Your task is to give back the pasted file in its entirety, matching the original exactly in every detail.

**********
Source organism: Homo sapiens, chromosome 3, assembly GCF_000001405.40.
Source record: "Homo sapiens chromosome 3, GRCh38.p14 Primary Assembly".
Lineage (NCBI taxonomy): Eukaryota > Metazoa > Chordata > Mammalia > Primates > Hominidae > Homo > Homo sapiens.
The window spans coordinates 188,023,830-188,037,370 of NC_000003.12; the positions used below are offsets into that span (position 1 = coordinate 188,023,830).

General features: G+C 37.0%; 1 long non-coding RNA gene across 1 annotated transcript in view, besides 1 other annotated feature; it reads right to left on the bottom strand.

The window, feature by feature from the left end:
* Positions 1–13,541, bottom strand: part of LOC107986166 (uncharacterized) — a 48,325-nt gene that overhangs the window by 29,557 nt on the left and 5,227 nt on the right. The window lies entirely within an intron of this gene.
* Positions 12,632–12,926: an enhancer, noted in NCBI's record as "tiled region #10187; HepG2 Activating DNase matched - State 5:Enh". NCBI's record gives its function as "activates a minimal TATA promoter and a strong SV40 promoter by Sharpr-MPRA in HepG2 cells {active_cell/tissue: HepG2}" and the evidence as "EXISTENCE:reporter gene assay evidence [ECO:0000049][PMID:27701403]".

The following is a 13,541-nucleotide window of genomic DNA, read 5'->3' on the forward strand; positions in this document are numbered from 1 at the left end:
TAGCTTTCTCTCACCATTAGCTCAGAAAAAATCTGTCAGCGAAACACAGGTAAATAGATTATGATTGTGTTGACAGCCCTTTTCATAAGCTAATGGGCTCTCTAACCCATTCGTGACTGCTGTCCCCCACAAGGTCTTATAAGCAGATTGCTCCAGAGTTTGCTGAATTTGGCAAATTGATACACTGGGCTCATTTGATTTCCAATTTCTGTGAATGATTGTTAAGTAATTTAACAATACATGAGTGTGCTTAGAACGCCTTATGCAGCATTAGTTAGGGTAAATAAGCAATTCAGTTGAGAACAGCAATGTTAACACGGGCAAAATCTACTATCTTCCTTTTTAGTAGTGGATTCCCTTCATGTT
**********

Source organism: Homo sapiens, chromosome 3, assembly GCF_000001405.40.
Source record: "Homo sapiens chromosome 3, GRCh38.p14 Primary Assembly".
Lineage (NCBI taxonomy): Eukaryota > Metazoa > Chordata > Mammalia > Primates > Hominidae > Homo > Homo sapiens.
The window spans coordinates 188,023,830-188,037,370 of NC_000003.12; the positions used below are offsets into that span (position 1 = coordinate 188,023,830).

General features: G+C 37.0%; 1 long non-coding RNA gene across 1 annotated transcript in view, besides 1 other annotated feature; it reads right to left on the bottom strand.

The window, feature by feature from the left end:
* Positions 1–13,541, bottom strand: part of LOC107986166 (uncharacterized) — a 48,325-nt gene that overhangs the window by 29,557 nt on the left and 5,227 nt on the right. The window lies entirely within an intron of this gene.
* Positions 12,632–12,926: an enhancer, noted in NCBI's record as "tiled region #10187; HepG2 Activating DNase matched - State 5:Enh". NCBI's record gives its function as "activates a minimal TATA promoter and a strong SV40 promoter by Sharpr-MPRA in HepG2 cells {active_cell/tissue: HepG2}" and the evidence as "EXISTENCE:reporter gene assay evidence [ECO:0000049][PMID:27701403]".

The following is a 13,541-nucleotide window of genomic DNA, read 5'->3' on the forward strand; positions in this document are numbered from 1 at the left end:
TAGCTTTCTCTCACCATTAGCTCAGAAAAAATCTGTCAGCGAAACACAGGTAAATAGATTATGATTGTGTTGACAGCCCTTTTCATAAGCTAATGGGCTCTCTAACCCATTCGTGACTGCTGTCCCCCACAAGGTCTTATAAGCAGATTGCTCCAGAGTTTGCTGAATTTGGCAAATTGATACACTGGGCTCATTTGATTTCCAATTTCTGTGAATGATTGTTAAGTAATTTAACAATACATGAGTGTGCTTAGAACGCCTTATGCAGCATTAGTTAGGGTAAATAAGCAATTCAGTTGAGAACAGCAATGTTAACACGGGCAAAATCTACTATCTTCCTTTTTAGTAGTGGATTCCCTTCATGTT